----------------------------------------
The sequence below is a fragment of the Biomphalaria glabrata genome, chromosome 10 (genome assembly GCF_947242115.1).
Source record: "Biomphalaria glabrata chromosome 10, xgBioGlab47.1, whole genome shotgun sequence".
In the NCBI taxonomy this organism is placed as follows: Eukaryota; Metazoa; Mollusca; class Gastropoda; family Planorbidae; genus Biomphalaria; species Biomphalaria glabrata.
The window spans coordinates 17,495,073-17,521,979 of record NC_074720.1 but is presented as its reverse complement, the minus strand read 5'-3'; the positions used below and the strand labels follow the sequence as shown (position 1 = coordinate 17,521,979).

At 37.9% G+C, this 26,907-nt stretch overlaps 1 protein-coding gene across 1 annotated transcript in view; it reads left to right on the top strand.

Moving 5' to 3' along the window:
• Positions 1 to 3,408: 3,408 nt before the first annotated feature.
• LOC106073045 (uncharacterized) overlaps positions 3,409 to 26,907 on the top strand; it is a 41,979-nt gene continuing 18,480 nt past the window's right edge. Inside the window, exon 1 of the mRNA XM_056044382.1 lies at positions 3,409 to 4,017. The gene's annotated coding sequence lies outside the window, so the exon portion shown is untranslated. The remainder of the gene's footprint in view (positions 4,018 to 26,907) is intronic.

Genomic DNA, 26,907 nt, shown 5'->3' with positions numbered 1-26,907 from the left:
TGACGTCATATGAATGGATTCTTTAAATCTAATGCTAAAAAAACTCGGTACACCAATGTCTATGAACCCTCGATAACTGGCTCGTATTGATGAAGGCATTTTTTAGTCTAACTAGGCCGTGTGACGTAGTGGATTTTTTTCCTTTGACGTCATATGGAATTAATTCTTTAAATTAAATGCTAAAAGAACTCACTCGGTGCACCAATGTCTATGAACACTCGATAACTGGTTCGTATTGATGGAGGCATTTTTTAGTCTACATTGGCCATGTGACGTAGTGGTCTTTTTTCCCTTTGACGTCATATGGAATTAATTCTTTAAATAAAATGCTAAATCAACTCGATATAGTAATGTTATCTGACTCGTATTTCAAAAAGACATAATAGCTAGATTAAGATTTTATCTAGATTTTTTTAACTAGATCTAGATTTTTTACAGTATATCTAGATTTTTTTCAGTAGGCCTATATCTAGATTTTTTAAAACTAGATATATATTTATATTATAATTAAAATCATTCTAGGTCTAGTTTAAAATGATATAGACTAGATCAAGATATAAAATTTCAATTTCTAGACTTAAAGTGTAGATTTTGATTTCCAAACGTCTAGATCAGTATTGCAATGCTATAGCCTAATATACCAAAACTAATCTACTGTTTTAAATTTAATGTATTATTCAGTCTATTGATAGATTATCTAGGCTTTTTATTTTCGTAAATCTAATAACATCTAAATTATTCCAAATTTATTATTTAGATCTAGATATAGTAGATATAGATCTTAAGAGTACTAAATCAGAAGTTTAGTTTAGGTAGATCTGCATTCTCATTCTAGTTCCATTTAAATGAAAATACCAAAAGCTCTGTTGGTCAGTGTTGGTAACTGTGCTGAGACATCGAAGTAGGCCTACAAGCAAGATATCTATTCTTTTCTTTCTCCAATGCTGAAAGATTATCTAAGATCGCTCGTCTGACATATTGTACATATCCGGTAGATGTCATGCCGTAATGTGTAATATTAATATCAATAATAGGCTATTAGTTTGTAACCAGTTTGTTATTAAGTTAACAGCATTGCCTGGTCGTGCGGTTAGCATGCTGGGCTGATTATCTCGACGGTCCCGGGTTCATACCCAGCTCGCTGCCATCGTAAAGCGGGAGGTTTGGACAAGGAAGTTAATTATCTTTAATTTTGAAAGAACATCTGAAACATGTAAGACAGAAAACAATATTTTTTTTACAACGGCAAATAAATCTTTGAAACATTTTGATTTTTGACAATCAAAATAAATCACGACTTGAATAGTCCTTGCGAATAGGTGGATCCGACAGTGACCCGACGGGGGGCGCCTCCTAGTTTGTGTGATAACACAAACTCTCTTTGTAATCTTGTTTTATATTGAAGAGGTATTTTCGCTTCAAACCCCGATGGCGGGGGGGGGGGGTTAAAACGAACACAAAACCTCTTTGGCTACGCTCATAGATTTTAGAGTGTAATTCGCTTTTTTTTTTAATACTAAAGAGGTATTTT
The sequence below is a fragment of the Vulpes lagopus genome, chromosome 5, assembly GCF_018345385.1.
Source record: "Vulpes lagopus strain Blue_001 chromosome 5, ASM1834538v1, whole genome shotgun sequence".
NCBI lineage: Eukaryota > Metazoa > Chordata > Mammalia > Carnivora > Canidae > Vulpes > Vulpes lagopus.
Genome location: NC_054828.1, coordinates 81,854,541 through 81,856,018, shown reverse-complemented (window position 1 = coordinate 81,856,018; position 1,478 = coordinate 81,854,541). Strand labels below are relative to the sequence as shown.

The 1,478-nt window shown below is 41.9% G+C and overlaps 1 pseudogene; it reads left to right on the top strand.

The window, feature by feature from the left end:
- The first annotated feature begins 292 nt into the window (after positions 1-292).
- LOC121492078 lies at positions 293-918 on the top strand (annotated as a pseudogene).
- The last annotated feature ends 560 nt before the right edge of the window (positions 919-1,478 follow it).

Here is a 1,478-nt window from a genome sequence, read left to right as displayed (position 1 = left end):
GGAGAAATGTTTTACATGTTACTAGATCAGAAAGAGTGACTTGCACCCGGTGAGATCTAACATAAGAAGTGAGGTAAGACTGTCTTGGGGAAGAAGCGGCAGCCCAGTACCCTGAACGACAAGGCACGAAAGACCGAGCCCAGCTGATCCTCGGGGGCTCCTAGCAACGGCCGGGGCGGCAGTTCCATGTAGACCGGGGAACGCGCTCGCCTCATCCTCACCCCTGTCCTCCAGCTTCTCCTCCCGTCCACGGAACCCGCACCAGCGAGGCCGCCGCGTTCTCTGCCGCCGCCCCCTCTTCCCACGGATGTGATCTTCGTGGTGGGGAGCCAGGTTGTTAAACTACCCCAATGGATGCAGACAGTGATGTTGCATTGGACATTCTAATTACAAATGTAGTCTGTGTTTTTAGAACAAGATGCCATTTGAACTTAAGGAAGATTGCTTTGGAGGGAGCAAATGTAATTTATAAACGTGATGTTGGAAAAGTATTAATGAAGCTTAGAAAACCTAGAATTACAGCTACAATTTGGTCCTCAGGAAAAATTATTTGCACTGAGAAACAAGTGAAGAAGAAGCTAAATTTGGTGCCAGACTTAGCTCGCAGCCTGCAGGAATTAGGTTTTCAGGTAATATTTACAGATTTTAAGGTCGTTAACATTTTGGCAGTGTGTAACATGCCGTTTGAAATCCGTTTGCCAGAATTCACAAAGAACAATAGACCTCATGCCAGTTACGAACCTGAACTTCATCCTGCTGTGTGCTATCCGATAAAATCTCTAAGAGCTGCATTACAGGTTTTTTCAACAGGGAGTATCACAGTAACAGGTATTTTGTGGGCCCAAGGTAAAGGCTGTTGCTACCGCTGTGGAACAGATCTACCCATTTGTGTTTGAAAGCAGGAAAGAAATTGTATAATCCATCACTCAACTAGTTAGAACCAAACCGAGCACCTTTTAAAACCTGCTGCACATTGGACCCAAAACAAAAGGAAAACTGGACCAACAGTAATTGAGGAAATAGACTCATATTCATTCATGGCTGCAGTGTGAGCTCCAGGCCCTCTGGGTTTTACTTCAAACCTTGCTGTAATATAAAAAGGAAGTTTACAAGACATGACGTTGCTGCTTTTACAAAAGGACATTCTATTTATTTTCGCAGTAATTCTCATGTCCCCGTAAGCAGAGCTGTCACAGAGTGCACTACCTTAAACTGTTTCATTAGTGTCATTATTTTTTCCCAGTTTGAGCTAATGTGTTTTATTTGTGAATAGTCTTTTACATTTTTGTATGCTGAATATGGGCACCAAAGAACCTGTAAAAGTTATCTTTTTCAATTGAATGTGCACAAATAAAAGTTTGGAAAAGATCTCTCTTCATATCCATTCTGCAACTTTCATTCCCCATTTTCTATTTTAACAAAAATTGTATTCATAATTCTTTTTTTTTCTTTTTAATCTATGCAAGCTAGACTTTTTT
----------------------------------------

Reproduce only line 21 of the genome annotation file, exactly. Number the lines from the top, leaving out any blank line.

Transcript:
GGAGAAATGTTTTACATGTTACTAGATCAGAAAGAGTGACTTGCACCCGGTGAGATCTAACATAAGAAGTGAGGTAAGACTGTCTTGGGGAAGAAGCGGCAGCCCAGTACCCTGAACGACAAGGCACGAAAGACCGAGCCCAGCTGATCCTCGGGGGCTCCTAGCAACGGCCGGGGCGGCAGTTCCATGTAGACCGGGGAACGCGCTCGCCTCATCCTCACCCCTGTCCTCCAGCTTCTCCTCCCGTCCACGGAACCCGCACCAGCGAGGCCGCCGCGTTCTCTGCCGCCGCCCCCTCTTCCCACGGATGTGATCTTCGTGGTGGGGAGCCAGGTTGTTAAACTACCCCAATGGATGCAGACAGTGATGTTGCATTGGACATTCTAATTACAAATGTAGTCTGTGTTTTTAGAACAAGATGCCATTTGAACTTAAGGAAGATTGCTTTGGAGGGAGCAAATGTAATTTATAAACGTGATGTTGGAAAAGTATTAATGAAGCTTAGAAAACCTAGAATTACAGCTACAATTTGGTCCTCAGGAAAAATTATTTGCACTGAGAAACAAGTGAAGAAGAAGCTAAATTTGGTGCCAGACTTAGCTCGCAGCCTGCAGGAATTAGGTTTTCAGGTAATATTTACAGATTTTAAGGTCGTTAACATTTTGGCAGTGTGTAACATGCCGTTTGAAATCCGTTTGCCAGAATTCACAAAGAACAATAGACCTCATGCCAGTTACGAACCTGAACTTCATCCTGCTGTGTGCTATCCGATAAAATCTCTAAGAGCTGCATTACAGGTTTTTTCAACAGGGAGTATCACAGTAACAGGTATTTTGTGGGCCCAAGGTAAAGGCTGTTGCTACCGCTGTGGAACAGATCTACCCATTTGTGTTTGAAAGCAGGAAAGAAATTGTATAATCCATCACTCAACTAGTTAGAACCAAACCGAGCACCTTTTAAAACCTGCTGCACATTGGACCCAAAACAAAAGGAAAACTGGACCAACAGTAATTGAGGAAATAGACTCATATTCATTCATGGCTGCAGTGTGAGCTCCAGGCCCTCTGGGTTTTACTTCAAACCTTGCTGTAATATAAAAAGGAAGTTTACAAGACATGACGTTGCTGCTTTTACAAAAGGACATTCTATTTATTTTCGCAGTAATTCTCATGTCCCCGTAAGCAGAGCTGTCACAGAGTGCACTACCTTAAACTGTTTCATTAGTGTCATTATTTTTTCCCAGTTTGAGCTAATGTGTTTTATTTGTGAATAGTCTTTTACATTTTTGTATGCTGAATATGGGCACCAAAGAACCTGTAAAAGTTATCTTTTTCAATTGAATGTGCACAAATAAAAGTTTGGAAAAGATCTCTCTTCATATCCATTCTGCAACTTTCATTCCCCATTTTCTATTTTAACAAAAATTGTATTCATAATTCTTTTTTTTTCTTTTTAATCTATGCAAGCTAGACTTTTTT